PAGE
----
• According to my research, Covid has approximately 11 signature symptoms. Tim McCain experienced all 11 of these symptoms.

  • According to my research, people whose disease progresses to a severe case have five or six clinical markers. Tim McCain, who was hospitalized for 24 days in a Birmingham, Alabama ICU unit, checks every one of these clinical or “disease progression” boxes (ARDS, cytokine storm, suddenly-developing pneumonia, organ failure, elevated D-dimer levels, sepsis, etc). 

    Bottom photo: Tim McCain’s chest X-ray from January 1st. Top: Chest X-ray 54 hours later when he was admitted to hospital in critical condition.
  • After their illnesses in December/January, the McCains never experience any symptoms associated with Covid. 

  • Finally, the McCains never had (PCR-confirmed) Covid after March 2020, which suggests they may have developed natural immunity from their December 2019 illnesses.

A finding that the McCains did not have Covid in December 2019 would require one of two determinations: 

A) The McCains’ antibody test results were wrong and continually produced “false positives.” Or …

B) The McCains’ positive antibody results were explained by later asymptomatic cases. 

Both scenarios, while theoretically possible, would seem to be highly implausible. 

It is also important to note that authorities have not attempted to debunk the McCains’ possible cases in that no public health officials have ever investigated their possible cases. Still, in general, the above two points are the arguments experts and commentators have used to debunk all possible cases of “early spread.” 

The fact officials are able to reach these conclusions without even bothering to talk to individuals with antibody-evidence of early infection  … or never made the effort to examine available medical records …. or didn’t see the need to administer new antibody tests of their own choosing … or performed no “contact tracing” investigations of possible “case zeroes” in the country or world … is perhaps the greatest tell that alleged “investigations” into early spread should not be viewed as credible.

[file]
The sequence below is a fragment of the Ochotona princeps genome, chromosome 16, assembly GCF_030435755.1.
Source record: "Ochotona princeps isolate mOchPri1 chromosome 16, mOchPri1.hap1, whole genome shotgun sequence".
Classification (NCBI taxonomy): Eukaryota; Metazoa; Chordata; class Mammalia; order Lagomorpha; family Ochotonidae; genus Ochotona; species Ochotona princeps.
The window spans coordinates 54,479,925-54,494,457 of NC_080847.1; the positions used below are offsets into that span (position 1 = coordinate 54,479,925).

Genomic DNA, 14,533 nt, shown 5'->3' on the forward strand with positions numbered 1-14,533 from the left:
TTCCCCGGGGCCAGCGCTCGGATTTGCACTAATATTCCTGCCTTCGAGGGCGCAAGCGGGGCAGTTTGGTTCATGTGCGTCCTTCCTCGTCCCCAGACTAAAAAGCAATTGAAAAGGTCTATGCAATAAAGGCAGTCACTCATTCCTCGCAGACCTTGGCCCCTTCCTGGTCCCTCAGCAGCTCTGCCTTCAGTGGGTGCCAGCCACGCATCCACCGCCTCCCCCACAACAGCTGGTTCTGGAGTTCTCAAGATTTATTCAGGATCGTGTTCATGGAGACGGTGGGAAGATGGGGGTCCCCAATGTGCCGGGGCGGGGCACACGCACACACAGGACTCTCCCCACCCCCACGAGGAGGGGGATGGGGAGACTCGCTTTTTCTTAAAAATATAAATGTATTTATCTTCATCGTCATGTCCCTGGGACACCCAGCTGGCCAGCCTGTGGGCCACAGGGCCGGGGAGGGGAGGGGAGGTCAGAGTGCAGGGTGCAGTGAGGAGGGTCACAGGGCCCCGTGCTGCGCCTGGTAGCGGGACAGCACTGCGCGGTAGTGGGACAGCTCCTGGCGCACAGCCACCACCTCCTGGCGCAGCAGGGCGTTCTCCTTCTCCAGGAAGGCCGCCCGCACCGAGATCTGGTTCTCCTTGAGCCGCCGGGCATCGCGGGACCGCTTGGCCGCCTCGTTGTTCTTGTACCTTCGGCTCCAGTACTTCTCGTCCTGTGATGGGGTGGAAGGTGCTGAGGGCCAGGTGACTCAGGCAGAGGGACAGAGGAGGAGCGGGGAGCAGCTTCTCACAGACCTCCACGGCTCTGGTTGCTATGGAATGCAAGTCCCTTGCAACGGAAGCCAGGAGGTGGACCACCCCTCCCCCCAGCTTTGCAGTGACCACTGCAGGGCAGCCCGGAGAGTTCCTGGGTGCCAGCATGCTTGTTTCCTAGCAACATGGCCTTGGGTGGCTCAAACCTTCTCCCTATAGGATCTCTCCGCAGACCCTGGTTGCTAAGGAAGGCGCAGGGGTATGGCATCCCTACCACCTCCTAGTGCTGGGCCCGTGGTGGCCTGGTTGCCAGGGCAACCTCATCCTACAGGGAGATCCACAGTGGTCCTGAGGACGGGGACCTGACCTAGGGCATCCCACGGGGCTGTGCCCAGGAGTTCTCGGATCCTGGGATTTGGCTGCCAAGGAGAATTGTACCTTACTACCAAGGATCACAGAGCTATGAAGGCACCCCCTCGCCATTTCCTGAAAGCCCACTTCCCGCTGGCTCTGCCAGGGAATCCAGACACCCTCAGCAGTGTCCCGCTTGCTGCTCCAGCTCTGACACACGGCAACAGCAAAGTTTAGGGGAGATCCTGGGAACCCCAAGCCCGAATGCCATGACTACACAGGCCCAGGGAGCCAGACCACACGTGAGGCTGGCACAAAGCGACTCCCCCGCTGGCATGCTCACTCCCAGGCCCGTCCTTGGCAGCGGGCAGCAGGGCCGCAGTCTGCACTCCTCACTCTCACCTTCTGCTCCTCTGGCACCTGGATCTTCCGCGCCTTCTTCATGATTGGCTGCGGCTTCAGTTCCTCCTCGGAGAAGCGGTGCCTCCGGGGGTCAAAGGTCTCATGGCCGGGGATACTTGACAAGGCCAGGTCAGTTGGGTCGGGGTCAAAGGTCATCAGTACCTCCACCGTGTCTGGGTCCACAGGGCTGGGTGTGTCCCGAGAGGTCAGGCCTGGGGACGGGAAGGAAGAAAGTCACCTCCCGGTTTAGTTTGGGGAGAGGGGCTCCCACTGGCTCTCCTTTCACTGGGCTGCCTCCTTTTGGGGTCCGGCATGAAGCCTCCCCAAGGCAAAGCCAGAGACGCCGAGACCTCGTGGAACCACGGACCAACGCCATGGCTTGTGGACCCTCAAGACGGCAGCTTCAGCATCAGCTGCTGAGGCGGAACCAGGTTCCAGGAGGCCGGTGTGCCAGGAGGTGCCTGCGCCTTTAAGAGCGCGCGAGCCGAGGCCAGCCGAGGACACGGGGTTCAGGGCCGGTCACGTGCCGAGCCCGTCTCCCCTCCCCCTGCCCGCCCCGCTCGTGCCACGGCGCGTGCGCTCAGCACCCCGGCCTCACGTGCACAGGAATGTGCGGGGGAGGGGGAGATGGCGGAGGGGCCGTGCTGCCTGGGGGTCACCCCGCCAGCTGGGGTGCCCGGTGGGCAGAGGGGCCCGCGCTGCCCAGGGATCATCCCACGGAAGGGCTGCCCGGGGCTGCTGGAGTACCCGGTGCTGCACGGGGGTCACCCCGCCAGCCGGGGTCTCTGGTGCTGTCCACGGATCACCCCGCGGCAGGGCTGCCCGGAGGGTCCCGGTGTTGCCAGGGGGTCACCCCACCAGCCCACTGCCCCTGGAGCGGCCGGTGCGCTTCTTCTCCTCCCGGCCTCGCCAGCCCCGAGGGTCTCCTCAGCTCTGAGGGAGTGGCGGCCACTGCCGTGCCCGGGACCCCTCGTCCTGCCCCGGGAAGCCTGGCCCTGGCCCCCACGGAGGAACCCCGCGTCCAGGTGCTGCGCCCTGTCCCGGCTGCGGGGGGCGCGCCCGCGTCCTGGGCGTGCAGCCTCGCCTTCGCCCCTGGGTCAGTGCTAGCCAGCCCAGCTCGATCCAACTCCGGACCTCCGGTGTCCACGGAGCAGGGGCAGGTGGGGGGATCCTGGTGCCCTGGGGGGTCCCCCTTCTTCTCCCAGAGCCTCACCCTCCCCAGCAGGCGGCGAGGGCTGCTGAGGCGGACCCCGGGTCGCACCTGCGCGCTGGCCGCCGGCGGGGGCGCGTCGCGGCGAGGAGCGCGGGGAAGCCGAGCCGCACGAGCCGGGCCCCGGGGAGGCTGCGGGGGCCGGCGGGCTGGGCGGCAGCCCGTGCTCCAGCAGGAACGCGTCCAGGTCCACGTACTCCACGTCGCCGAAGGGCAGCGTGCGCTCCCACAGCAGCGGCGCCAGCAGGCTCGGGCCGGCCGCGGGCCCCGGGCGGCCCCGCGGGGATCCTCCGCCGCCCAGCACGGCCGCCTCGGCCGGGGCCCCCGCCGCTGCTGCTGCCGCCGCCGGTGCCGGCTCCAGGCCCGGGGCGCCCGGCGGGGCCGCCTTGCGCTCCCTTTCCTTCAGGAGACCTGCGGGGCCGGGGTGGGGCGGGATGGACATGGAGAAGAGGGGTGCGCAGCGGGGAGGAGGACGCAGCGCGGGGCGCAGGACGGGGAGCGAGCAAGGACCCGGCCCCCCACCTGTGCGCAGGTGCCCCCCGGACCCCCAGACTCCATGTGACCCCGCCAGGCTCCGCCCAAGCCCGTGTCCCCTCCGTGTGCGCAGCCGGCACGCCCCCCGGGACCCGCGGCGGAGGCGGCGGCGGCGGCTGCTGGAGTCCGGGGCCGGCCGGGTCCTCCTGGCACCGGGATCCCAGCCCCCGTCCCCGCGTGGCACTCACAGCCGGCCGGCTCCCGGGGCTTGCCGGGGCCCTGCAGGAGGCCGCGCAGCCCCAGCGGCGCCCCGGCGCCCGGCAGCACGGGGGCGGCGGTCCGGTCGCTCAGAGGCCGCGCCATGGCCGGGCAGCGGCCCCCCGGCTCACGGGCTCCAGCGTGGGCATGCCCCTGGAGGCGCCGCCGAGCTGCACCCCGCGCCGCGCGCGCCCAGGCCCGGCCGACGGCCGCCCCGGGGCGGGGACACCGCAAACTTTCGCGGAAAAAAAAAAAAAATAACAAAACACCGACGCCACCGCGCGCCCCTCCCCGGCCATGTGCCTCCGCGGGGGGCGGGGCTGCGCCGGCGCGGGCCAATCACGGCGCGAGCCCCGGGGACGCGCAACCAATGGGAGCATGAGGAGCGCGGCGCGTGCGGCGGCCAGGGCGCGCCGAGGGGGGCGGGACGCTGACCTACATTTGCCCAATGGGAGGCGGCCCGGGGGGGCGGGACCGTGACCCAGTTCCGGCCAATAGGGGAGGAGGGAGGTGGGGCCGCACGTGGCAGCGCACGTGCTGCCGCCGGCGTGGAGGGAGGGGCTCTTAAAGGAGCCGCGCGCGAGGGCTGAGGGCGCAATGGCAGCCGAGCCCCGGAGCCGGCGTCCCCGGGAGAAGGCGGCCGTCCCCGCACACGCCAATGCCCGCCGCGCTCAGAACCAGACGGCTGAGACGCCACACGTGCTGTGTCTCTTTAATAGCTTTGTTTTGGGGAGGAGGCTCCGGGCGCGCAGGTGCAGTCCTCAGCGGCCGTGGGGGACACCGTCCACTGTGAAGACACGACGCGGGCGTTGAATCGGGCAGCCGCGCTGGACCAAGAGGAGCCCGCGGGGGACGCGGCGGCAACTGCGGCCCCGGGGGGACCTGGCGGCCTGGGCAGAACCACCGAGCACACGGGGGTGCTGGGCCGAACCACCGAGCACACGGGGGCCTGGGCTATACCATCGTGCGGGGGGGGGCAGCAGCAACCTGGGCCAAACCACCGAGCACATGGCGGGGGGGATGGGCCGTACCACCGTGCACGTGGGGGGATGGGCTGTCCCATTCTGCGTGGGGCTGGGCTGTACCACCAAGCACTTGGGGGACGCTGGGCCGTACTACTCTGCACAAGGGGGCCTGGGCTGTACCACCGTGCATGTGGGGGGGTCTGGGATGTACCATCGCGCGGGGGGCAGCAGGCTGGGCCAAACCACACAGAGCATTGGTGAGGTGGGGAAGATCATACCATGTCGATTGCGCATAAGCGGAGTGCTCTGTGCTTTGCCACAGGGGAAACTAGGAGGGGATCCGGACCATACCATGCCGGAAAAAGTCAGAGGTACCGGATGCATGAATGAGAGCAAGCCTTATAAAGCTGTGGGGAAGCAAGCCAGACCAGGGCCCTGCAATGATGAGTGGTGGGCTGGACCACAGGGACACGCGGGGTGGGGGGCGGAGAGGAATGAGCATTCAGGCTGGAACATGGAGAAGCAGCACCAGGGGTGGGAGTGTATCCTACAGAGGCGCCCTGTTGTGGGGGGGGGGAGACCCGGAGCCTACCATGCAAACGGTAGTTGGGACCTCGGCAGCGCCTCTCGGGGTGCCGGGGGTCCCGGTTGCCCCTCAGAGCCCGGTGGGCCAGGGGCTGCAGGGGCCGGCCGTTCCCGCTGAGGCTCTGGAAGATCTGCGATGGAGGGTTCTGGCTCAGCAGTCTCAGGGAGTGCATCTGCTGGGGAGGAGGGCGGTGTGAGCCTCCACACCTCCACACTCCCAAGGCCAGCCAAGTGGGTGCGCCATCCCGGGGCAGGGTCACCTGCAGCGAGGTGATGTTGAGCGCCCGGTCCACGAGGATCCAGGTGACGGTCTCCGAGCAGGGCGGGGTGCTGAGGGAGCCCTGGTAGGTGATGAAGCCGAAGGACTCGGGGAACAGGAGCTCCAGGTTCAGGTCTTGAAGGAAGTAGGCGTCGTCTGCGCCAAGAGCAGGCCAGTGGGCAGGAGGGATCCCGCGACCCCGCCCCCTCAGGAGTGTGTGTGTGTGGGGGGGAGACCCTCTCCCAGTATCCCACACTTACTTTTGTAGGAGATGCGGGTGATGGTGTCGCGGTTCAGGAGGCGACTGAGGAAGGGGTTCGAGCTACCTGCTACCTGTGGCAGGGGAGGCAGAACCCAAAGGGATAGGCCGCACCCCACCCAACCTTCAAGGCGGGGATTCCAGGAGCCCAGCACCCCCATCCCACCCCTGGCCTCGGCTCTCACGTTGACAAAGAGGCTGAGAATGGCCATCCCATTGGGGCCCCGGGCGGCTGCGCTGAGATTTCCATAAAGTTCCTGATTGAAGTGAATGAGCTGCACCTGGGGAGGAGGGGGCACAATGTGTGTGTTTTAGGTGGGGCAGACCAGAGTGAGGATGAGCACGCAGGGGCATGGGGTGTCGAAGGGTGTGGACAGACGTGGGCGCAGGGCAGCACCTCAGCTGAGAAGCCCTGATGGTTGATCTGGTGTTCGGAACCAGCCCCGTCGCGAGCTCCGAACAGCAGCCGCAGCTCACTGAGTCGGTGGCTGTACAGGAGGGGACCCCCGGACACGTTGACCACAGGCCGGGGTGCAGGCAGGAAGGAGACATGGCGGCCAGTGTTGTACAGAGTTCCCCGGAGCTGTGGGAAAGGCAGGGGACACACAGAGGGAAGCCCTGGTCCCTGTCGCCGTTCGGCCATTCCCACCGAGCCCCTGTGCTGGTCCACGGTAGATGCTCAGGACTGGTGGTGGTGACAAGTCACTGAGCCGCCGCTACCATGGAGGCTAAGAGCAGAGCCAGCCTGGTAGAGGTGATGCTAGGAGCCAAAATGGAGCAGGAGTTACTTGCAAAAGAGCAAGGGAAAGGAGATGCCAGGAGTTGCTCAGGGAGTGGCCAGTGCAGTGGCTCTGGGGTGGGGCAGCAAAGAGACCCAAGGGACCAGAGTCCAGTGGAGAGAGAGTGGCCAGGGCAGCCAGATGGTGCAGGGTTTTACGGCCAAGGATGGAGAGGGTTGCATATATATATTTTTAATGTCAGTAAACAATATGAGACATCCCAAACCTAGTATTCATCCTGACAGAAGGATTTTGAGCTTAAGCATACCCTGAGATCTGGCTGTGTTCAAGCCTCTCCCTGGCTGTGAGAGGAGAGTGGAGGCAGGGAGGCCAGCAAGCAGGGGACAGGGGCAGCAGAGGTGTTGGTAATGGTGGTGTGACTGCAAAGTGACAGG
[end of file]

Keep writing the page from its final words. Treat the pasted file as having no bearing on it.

The fact the McCains received FOUR positive antibody tests makes it unlikely all four tests were flawed or produced the wrong results every time. And, as noted, the initial tests both McCains received was from an ELISA assay said to be highly-reliable.

It’s also very unlikely two people who had all the Covid symptoms in December would later be among the first people in their state to develop Covid, and both cases happened to be asymptomatic. (Remember, neither McCain was sick after December/January).

An important feature of the McCains’ antibody results is the fact both tested negative for IgM antibodies. 

Per numerous studies, it takes several days (or up to 14 days after the onset of symptoms) for the body to produce antibodies that can be detected in a test. The IgM antibodies, once detected by antibody assays, typically last only 30 days. This means if a person tests negative for this particular antigen, this person has not been recently infected.

The McCains, in fact, tested positive for the IgG antibody, which (at least in some people) can last for years … which has actually been the case with Brandie McCain, who has now received at least three positive antibody tests. 

Michael Melham, the mayor of Belleville, New Jersey, was sick with Covid symptoms in November 2019. Melham later received two positive antibody tests, the first in late April 2020. Melham also had the same combination of antibody results as the McCains- negative IgM (recent) antibody and positive IgG (long) antibody.